Studio ‘g’ has a new contributor!! He’s a super-cool guy, kinda cute, wicked smaaat and has the best collection of music I have ever seen. Couple that with an encyclopedic knowledge of tunes and you have someone who is perfectly suited to create a ‘Seasonal Songs’ playlist that will hopefully inspire you (or at least give you something new to chew on while stuck inside). I have graciously given him the gig of coming up with a new playlist related to a theme for the month and he has taken to it with his regular cool excitement (never one to over-react). Our inaugural set is inspired by winter and the cold quiet month of January. We are thinking February’s set will be inspired by the floral theme of the month – roses, unless we come up with something more interesting. We would love to hear what you think, if you like this new feature or if you have suggestions for future seasonal themes.
With that, I turn it over to Rob Greayer (aka Mr. Studio ‘g’). :
Now that we’re past the holiday period, selecting ‘seasonal songs’ becomes an interesting challenge. January, at least in my part of the world, is cold, often dark, and a bit bleak. Although the New England countryside can be wonderful looking in the dead of winter,interacting with it is often a wet and bone-chilling experience. It can make me miss the city. London, even darker in this time of year than New England, is nevertheless very alive in the dead of winter, with pockets of warmth everywhere — the pub, the cafe, the shops and theaters. So the first song for the dark winter season is “Dark Streets of London” by the Pogues (‘and the winter came down and I loved it so dearly / the pubs and the bookies where you spent all your time / and the old men they were singing when the roses bloom again /and turn like the leaves to a new summertime‘).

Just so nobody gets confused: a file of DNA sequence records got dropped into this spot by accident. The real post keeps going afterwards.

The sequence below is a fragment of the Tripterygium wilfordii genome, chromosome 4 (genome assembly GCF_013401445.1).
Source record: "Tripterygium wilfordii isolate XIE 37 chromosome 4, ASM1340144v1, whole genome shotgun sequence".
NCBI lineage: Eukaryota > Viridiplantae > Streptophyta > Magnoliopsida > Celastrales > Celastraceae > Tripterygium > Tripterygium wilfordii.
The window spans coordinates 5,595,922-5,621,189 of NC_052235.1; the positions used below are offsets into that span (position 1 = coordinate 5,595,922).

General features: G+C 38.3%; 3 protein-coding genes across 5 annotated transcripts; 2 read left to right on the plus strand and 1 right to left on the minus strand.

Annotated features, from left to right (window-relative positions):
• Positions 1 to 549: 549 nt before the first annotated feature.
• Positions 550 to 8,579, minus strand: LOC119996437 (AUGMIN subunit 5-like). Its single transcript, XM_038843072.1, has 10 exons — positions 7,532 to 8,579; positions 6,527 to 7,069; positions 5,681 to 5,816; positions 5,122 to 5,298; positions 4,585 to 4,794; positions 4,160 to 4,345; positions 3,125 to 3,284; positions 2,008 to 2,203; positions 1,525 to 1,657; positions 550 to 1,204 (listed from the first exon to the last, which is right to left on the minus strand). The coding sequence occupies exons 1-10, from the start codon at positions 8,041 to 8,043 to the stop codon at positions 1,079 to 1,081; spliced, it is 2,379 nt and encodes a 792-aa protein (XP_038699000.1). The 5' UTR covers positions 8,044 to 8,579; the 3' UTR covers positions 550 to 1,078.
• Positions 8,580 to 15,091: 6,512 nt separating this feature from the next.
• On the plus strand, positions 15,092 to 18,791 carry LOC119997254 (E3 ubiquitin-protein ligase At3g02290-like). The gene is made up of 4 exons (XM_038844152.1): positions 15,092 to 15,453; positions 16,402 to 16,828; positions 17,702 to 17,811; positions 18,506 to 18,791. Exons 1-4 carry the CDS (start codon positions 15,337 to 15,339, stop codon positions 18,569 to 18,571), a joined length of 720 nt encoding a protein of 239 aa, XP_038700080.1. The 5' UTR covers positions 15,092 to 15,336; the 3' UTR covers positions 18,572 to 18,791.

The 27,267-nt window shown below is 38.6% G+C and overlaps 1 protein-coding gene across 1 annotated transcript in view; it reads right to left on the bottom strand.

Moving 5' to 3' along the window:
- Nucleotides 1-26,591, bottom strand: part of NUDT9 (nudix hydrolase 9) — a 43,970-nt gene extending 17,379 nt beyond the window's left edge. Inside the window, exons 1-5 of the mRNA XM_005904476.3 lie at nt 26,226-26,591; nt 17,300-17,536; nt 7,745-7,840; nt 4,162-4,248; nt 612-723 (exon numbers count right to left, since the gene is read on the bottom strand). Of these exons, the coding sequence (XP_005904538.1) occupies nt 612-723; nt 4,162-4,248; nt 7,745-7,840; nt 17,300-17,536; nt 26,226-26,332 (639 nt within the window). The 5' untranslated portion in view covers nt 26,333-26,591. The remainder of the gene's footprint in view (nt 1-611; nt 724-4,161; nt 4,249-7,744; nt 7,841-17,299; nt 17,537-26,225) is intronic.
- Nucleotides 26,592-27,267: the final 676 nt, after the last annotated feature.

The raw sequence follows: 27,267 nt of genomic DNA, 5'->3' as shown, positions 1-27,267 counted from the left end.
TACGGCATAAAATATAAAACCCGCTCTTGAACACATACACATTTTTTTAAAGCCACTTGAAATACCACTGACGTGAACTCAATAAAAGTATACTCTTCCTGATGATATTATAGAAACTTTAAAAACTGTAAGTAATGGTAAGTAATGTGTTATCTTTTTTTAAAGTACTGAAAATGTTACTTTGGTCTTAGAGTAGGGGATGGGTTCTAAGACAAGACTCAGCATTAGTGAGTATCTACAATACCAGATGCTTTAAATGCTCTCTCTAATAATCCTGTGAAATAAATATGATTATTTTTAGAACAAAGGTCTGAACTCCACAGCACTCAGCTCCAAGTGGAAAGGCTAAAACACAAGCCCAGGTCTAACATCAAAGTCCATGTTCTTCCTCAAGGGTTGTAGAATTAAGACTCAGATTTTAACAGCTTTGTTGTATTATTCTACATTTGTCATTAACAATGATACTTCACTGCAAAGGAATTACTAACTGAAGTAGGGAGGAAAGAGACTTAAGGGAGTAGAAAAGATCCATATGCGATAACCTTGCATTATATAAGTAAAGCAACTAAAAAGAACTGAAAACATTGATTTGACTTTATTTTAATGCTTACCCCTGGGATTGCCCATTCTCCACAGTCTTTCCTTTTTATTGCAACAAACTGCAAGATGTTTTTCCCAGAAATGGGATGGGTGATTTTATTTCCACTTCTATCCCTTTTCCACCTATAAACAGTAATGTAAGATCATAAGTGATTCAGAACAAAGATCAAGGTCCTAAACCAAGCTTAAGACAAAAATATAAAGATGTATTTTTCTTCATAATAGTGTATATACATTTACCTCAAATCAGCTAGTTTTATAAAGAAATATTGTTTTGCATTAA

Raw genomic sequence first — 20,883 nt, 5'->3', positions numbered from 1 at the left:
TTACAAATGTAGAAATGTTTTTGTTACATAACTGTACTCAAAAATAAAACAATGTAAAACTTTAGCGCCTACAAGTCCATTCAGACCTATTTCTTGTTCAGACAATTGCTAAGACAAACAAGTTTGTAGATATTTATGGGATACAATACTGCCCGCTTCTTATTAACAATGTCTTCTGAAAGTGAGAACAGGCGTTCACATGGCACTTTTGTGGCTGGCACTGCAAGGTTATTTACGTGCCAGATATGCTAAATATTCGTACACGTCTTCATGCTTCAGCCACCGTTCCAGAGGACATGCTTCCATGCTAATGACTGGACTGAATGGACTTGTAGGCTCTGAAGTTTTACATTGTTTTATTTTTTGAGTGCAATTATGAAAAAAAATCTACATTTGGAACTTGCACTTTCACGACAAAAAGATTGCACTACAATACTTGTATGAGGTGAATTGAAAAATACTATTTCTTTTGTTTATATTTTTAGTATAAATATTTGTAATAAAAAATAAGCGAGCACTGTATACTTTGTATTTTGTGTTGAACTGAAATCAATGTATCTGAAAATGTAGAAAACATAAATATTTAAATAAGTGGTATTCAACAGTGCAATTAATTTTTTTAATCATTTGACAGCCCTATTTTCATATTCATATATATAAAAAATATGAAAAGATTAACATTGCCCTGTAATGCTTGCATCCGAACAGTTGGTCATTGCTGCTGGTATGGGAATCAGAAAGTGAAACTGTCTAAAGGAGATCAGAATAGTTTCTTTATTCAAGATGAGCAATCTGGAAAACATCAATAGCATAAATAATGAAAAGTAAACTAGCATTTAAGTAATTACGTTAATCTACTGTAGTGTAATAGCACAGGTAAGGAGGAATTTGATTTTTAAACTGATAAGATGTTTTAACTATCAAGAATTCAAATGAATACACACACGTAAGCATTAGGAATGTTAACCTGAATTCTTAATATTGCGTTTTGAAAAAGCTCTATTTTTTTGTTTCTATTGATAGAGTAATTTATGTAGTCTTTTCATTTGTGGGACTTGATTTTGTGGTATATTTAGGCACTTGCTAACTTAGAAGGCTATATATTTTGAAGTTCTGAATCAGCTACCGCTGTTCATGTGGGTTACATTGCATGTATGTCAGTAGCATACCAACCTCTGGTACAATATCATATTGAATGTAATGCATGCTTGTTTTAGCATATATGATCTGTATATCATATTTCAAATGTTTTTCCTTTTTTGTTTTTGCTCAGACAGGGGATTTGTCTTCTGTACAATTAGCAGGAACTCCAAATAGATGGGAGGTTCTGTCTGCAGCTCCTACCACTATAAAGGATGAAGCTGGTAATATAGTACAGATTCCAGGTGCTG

More apt for the countryside — and a countryside even colder than the New England countryside — is Jens Lekman’s “Cold Swedish Winter”. Definitely a song to listen to when you’re outside shoveling snow. Jens Lekman is probably the only songwriter in the world who could rhyme ‘chilly’ with ‘chili’, and keep a straight face.
Sticking with a northern theme (winter just isn’t winter anywhere else, really) brings me to Bob Dylan’s “Girl from the North Country”. Many, many versions of this song have been recorded over the years, including two classics by Bob Dylan himself — the original and a famous one with Johnny Cash:
But January is the month when the sun begins its long, slow return. It’s all about starting out fresh and looking forward with a bit of optimism. In that vein, I give you “January Wedding” by the Avett Brothers:
Frightened Rabbit’s “Living in Colour” is not as optimistic as ‘January Wedding’, but determined. Lead singer Scott Hutchison sings of soaking in a ‘winter of mixed drinks’ which makes the song suitably seasonal, as does the fact that they’re the most northerly band in the list (though their Scottish home town may not match Bob Dylan’s Hibbing, Minnesota for wintriness.).
Finally, January marks the beginning of burn season here in New England. Farmers and gardeners clear the accumulated scrub, brush, deadfall and the wood from orchard pruning this time of year, and gather it into bonfires. It is a seasonal smell, the burning of applewood and fallen pine, in our town. In that spirit, I present Ben Harper’s “Burn One Down”, which must be about bonfires (“If you don’t like my fire, don’t come around / cause I’m gonna burn one down”):
The song is almost enough to warm you up on a cold January day.